During summer, adult fig beetles emerge and begin searching for their dining options. They locate their meal not by sight, but from an odorless gas emitted by the ripening fruit. Damage is done as the adults scrape a hole in the fruits and feed on the flesh inside.

Ron Vanderhoff is the Nursery Manager at Roger’s Gardens, Corona del Mar.

Questions from Readers August 16.

Question:
 
I want to begin worm composting, but someone told me that I can’t just use the earthworms from my garden?
 
Martha, Costa Mesa
 
Answer:
That’s correct. Worm composting, also called vermicomposting, is becoming quite popular, even with apartment dwellers and non-gardeners. It can be done in a very small space (even indoors), is odorless and requires no heavy lifting or strenuous work. Almost all your kitchen scraps, which would otherwise go down the garbage disposal, can be composted by worms into a rich fertilizer and soil amendment. This includes scraps from produce, leftovers from meals, fruit remnants, etc.; almost anything that is organic, except for meats. The worms that are used for composting are red worms, not earthworms, and you can get them at most garden centers.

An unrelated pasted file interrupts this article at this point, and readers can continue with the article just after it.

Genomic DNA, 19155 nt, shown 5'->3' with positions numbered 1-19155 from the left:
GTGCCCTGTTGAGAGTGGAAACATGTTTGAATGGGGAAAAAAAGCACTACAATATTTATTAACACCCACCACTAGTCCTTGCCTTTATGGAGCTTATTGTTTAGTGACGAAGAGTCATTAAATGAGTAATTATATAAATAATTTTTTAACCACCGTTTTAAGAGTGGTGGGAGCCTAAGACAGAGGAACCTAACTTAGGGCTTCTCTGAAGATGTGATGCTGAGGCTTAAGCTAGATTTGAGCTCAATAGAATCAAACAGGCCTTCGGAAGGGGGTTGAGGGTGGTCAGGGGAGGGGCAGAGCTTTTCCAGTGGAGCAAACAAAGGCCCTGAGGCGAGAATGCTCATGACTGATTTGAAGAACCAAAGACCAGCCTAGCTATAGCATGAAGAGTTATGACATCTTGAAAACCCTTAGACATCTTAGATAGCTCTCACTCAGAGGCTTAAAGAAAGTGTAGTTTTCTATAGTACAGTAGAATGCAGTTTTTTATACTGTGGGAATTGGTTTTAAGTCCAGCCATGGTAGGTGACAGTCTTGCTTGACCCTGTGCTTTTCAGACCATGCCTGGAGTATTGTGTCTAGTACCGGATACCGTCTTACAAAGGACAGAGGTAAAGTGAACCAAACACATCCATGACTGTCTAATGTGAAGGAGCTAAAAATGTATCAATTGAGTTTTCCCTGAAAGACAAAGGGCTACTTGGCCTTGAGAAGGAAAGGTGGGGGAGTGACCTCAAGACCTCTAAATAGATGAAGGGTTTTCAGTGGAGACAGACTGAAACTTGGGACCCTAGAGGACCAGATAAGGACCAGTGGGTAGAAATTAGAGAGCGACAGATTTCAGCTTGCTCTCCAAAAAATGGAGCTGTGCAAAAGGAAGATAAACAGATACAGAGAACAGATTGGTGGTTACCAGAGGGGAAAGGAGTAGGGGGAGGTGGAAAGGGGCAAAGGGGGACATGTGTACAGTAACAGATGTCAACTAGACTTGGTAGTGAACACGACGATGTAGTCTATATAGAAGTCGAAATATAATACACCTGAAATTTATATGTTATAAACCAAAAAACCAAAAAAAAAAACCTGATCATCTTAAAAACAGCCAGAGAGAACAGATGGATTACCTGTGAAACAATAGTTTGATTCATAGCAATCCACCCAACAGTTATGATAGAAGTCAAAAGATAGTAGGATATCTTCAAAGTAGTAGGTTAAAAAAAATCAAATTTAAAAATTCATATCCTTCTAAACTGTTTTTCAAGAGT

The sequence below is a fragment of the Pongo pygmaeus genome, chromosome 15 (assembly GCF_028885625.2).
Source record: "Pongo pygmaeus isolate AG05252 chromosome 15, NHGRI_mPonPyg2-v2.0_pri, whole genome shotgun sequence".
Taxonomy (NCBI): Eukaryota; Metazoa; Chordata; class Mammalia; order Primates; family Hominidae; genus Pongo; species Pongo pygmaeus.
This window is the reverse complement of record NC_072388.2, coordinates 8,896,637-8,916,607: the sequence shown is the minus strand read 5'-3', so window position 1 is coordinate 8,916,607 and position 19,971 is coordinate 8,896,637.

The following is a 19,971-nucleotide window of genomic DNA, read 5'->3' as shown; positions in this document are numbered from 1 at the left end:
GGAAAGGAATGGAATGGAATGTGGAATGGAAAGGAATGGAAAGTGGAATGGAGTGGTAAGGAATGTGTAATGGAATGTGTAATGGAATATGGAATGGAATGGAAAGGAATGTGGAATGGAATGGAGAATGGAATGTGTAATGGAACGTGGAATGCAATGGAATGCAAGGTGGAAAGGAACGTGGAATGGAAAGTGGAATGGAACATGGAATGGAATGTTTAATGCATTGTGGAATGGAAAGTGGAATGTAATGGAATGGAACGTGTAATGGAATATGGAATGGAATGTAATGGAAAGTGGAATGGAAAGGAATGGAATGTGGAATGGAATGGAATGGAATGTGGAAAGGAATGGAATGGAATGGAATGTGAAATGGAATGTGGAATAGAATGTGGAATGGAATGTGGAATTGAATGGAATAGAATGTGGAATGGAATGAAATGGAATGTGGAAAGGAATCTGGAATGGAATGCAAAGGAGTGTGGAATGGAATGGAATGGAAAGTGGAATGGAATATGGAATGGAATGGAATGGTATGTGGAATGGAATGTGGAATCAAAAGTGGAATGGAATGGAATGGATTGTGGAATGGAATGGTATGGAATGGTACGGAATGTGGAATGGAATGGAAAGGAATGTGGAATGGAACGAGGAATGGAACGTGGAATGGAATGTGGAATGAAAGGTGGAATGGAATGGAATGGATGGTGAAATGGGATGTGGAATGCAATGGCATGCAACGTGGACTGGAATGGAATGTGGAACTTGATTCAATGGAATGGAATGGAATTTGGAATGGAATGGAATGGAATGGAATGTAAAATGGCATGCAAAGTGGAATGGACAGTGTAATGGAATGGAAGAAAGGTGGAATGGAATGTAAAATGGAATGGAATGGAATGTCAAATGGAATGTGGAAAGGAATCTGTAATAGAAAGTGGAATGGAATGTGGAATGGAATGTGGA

Ron Vanderhoff is the Nursery Manager at Roger’s Gardens, Corona del Mar and his profile can be seen at https://themulch.com/profile-630291/609-ron-vanderhoff.


Articles about Insects, Diseases & Rodents (Click for Full List)

Asian Citrus Psyllid

Asian Citrus Psyllids - New Citrus Pest a Serious Threat

By now you may have heard about a new pest that was discovered last month in Orange County.
Canna Leaf Roller

Canna Leaf Rollers & Other Common Bugs

Summer has arrived in the south and the bright colors of the Cannas are everywhere.

Controlling Snails and Slugs in Your Garden